Setting up sftp on Amazon Linux 2 with ssh keys, user segregation (sftp vs ssh), different ports, and user directory constraints

Kevin Buchs asked:

TDLR: I have a Catch 22 where, depending on permissions on the user’s home directory, I can get the SSH authentication to work, or the user directory constraints, but not both.

BTW, I really want to roll my own SFTP server. Please don’t recommend I try AWS Transfer service or something alternative. Thanks.

Here is relevant (changed from default) content in /etc/ssh/sshd_config:

Subsystem sftp internal-sftp
Port 22
Port 2299
Match Group sftpusers LocalPort 2299
  ChrootDirectory /sftp-data/%u
  ForceCommand internal-sftp
Match Group sftpusers LocalPort 22
  DenyGroups sftpusers
Match LocalPort 2299  Group *,!sftpusers
  DenyUsers *

I want port 22 functioning as ssh typically does, but only for non-sftp users. For sftp users, in group "sftpusers", I want port 2299 to function as sftp only, and not ssh. For non-sftpusers, I want access to port 2299 denied.

Ok, so, I created a user "user1" with home directory /sftp-data/user1 and shell /sbin/nologin. I created /sftp-data/user1/.ssh/authorized_keys and populated that with the public ssh key. /sftp-data is owned by root with 700 permissions. /sftp-data/user1/.ssh and below are owned by user1, and /sftp-data/user1/.ssh/authorized_keys has permission 600. The ownership/permissions of /sftp-data/user1 are under question here. More below.

I created the user group sftpusers and added user1 to that group. The built-in ec2-user you get with AWS is not a member of that group, however. Testing with ec2-user worked great: access via ssh, port 22 worked as it always does, but no access to port 2299.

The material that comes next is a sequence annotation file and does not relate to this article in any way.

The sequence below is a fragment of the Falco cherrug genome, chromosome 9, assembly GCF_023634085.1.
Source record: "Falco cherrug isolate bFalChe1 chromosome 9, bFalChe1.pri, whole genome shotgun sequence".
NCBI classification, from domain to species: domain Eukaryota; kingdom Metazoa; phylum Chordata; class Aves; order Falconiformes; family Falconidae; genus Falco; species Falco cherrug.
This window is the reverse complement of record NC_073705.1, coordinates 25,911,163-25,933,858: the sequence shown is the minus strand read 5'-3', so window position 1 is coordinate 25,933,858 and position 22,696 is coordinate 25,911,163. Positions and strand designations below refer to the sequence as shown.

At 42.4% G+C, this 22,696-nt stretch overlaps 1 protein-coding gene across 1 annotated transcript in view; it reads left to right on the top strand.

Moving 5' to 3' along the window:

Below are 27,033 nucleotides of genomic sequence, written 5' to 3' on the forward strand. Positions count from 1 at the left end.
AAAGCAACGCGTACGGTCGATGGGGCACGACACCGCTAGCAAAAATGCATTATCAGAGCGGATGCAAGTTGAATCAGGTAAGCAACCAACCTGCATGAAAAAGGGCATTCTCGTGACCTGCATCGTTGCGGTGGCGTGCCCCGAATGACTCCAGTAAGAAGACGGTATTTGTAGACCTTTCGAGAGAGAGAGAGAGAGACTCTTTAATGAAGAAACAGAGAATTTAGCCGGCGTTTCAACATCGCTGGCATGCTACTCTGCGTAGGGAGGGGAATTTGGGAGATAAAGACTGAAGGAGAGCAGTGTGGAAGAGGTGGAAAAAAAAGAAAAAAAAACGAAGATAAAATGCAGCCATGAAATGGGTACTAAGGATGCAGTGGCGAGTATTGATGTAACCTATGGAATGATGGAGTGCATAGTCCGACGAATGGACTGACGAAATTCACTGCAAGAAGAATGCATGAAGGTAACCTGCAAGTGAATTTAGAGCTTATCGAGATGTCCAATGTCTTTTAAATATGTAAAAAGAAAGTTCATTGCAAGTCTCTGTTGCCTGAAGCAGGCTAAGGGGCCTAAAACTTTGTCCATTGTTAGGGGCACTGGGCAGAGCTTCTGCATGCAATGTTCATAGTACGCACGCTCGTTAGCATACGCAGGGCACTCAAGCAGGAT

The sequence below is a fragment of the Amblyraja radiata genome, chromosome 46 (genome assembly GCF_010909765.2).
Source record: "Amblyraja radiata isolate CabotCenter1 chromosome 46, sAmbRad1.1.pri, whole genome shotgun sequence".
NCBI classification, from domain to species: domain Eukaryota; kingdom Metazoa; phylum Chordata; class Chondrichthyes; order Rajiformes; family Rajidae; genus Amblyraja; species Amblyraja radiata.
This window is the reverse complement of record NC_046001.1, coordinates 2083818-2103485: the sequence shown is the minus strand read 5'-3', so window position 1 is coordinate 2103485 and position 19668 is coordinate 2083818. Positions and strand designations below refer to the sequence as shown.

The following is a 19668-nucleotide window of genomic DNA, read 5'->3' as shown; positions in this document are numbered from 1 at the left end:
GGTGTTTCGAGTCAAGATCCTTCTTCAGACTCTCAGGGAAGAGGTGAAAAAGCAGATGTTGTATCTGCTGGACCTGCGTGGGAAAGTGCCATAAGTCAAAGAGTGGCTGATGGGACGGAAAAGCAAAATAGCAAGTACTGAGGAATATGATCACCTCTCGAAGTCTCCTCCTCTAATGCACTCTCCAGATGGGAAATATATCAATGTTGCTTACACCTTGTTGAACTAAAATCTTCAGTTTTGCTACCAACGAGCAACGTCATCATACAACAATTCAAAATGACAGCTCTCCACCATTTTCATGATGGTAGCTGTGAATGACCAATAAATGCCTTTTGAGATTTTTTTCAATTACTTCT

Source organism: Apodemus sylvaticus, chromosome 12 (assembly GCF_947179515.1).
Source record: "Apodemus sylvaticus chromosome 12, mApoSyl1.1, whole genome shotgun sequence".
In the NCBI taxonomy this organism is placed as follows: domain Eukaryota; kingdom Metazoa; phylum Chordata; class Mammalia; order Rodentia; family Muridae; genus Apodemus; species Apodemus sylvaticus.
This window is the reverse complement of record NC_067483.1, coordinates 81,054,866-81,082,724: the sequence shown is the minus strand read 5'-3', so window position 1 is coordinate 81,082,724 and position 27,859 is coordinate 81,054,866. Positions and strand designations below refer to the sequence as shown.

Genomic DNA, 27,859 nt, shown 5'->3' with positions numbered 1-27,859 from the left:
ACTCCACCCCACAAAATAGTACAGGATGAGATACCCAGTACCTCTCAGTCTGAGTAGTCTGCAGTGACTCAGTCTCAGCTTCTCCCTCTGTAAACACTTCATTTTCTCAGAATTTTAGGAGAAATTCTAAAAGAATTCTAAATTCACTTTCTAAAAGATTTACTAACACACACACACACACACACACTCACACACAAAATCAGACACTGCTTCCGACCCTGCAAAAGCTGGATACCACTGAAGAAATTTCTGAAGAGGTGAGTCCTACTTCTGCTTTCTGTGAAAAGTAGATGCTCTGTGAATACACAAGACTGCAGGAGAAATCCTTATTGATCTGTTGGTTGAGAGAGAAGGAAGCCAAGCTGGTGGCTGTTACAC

So, testing with user1 is where it got interesting. User1 has no access to port 22 – that’s great! With user1 owning /sftp-data/user1, the ssh public key authentication succeeds on port 2299, but the user is immediately logged out, with this message saved in /var/log/secure:

Sep  2 19:21:38 ip-192-168-0-25 sshd[10369]: Accepted publickey for user1 from <ip-address redacted> port 61110 ssh2: ECDSA SHA256:<sha redacted>
Sep  2 19:13:23 ip-192-168-0-25 sshd[9803]: pam_unix(sshd:session): session opened for user user1 by (uid=0)
Sep  2 19:13:23 ip-192-168-0-25 sshd[9803]: fatal: bad ownership or modes for chroot directory "/sftp-data/user1" [postauth]
Sep  2 19:13:23 ip-192-168-0-25 sshd[9803]: pam_unix(sshd:session): session closed for user user1

Sure, that makes sense. Chroot requires /sftp-data/user1 to be owned by root, permissions 700. So, make that so, and now the sftp (ssh key) authentication fails.

Sep  2 19:41:00 ip-192-168-0-25 sshd[11693]: error: AuthorizedKeysCommand /opt/aws/bin/eic_run_authorized_keys user1 SHA256:<sha redacted> failed, status 22

BTW, eic_run_authorized_keys is a wrapper AWS puts around standard ssh authentication to enable AWS Instance Connect.

For extra credit… if the above problem is not challenging enough, can you come up with a scheme where I can give particular sftp users access to particular project directories, and only those, without creating a group for every project? Link from each user’s home directory to a project directory would be awesome.

Additional info requested by @anx:

# getent passwd user1
# namei -l /sftp-data/user1/.ssh/authorized_keys
f: /sftp-data/user1/.ssh/authorized_keys
dr-xr-xr-x root  root      /
drwxr-xr-x root  root      sftp-data
drwx------ root  root      user1
drwx------ user1 sftpusers .ssh
-rw------- user1 sftpusers authorized_keys

I turned on DEBUG logging for sshd. Using the ChrootDirectory directive, with /sftp-data/user1 owned by root, and SSH authentication failing, I see this in /var/log/secure:

debug1: Could not open authorized keys ‘/sftp-data/user1/.ssh/authorized_keys’: Permission denied

ps clearly shows me that root is running the sshd process.

My answer:

Your ChrootDirectory is /sftp-data/user1, which must be owned by root. And it is:

# namei -l /sftp-data/user1/.ssh/authorized_keys
f: /sftp-data/user1/.ssh/authorized_keys
dr-xr-xr-x root  root      /
drwxr-xr-x root  root      sftp-data
drwx------ root  root      user1
drwx------ user1 sftpusers .ssh
-rw------- user1 sftpusers authorized_keys

However, at this point the sshd has already changed the user to user1 and dropped privileges, so user1 cannot descend into lower level directories. To do that the directory needs search permission (a+x).

chmod a+x /sftp-data/user1

Now user1 can descend to subdirectories and the .ssh directory should be readable.

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